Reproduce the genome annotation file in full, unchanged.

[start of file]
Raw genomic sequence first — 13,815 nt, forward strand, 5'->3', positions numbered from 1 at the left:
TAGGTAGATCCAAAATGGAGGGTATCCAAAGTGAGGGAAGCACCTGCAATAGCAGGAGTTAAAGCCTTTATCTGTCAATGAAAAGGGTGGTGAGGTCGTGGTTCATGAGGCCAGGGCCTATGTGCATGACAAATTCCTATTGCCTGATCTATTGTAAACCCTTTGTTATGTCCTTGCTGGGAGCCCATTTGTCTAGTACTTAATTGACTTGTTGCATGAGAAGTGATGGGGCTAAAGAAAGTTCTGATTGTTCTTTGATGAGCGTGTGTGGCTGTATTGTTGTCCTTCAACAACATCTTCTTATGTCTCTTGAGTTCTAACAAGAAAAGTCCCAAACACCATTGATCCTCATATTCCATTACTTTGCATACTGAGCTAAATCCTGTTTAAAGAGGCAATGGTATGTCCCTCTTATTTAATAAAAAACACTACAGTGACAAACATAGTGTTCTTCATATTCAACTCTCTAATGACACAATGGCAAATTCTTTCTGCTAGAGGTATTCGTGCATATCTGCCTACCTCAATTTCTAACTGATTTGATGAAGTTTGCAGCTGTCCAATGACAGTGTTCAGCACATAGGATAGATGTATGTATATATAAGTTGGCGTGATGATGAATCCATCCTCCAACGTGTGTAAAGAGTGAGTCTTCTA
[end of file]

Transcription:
Raw genomic sequence first — 13,815 nt, forward strand, 5'->3', positions numbered from 1 at the left:
TAGGTAGATCCAAAATGGAGGGTATCCAAAGTGAGGGAAGCACCTGCAATAGCAGGAGTTAAAGCCTTTATCTGTCAATGAAAAGGGTGGTGAGGTCGTGGTTCATGAGGCCAGGGCCTATGTGCATGACAAATTCCTATTGCCTGATCTATTGTAAACCCTTTGTTATGTCCTTGCTGGGAGCCCATTTGTCTAGTACTTAATTGACTTGTTGCATGAGAAGTGATGGGGCTAAAGAAAGTTCTGATTGTTCTTTGATGAGCGTGTGTGGCTGTATTGTTGTCCTTCAACAACATCTTCTTATGTCTCTTGAGTTCTAACAAGAAAAGTCCCAAACACCATTGATCCTCATATTCCATTACTTTGCATACTGAGCTAAATCCTGTTTAAAGAGGCAATGGTATGTCCCTCTTATTTAATAAAAAACACTACAGTGACAAACATAGTGTTCTTCATATTCAACTCTCTAATGACACAATGGCAAATTCTTTCTGCTAGAGGTATTCGTGCATATCTGCCTACCTCAATTTCTAACTGATTTGATGAAGTTTGCAGCTGTCCAATGACAGTGTTCAGCACATAGGATAGATGTATGTATATATAAGTTGGCGTGATGATGAATCCATCCTCCAACGTGTGTAAAGAGTGAGTCTTCTA